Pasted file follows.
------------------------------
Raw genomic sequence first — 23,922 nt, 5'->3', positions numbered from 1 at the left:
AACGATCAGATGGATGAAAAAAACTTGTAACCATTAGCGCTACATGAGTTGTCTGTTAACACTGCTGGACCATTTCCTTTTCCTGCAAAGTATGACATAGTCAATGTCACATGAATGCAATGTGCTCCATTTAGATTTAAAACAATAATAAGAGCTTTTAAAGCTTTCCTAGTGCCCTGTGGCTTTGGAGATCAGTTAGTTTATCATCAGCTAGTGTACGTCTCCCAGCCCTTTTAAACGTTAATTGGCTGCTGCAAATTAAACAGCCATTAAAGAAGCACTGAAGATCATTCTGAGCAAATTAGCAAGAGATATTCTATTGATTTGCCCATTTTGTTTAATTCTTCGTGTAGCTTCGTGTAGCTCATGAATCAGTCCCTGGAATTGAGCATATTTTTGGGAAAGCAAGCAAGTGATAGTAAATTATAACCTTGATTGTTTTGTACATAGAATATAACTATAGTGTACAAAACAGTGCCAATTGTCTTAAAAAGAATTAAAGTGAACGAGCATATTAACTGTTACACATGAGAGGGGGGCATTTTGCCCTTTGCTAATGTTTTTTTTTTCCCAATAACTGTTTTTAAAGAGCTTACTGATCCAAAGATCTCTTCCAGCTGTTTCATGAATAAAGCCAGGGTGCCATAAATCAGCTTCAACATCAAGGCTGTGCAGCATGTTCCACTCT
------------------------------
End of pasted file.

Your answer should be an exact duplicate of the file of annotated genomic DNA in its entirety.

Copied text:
Raw genomic sequence first — 23,922 nt, 5'->3', positions numbered from 1 at the left:
AACGATCAGATGGATGAAAAAAACTTGTAACCATTAGCGCTACATGAGTTGTCTGTTAACACTGCTGGACCATTTCCTTTTCCTGCAAAGTATGACATAGTCAATGTCACATGAATGCAATGTGCTCCATTTAGATTTAAAACAATAATAAGAGCTTTTAAAGCTTTCCTAGTGCCCTGTGGCTTTGGAGATCAGTTAGTTTATCATCAGCTAGTGTACGTCTCCCAGCCCTTTTAAACGTTAATTGGCTGCTGCAAATTAAACAGCCATTAAAGAAGCACTGAAGATCATTCTGAGCAAATTAGCAAGAGATATTCTATTGATTTGCCCATTTTGTTTAATTCTTCGTGTAGCTTCGTGTAGCTCATGAATCAGTCCCTGGAATTGAGCATATTTTTGGGAAAGCAAGCAAGTGATAGTAAATTATAACCTTGATTGTTTTGTACATAGAATATAACTATAGTGTACAAAACAGTGCCAATTGTCTTAAAAAGAATTAAAGTGAACGAGCATATTAACTGTTACACATGAGAGGGGGGCATTTTGCCCTTTGCTAATGTTTTTTTTTTCCCAATAACTGTTTTTAAAGAGCTTACTGATCCAAAGATCTCTTCCAGCTGTTTCATGAATAAAGCCAGGGTGCCATAAATCAGCTTCAACATCAAGGCTGTGCAGCATGTTCCACTCT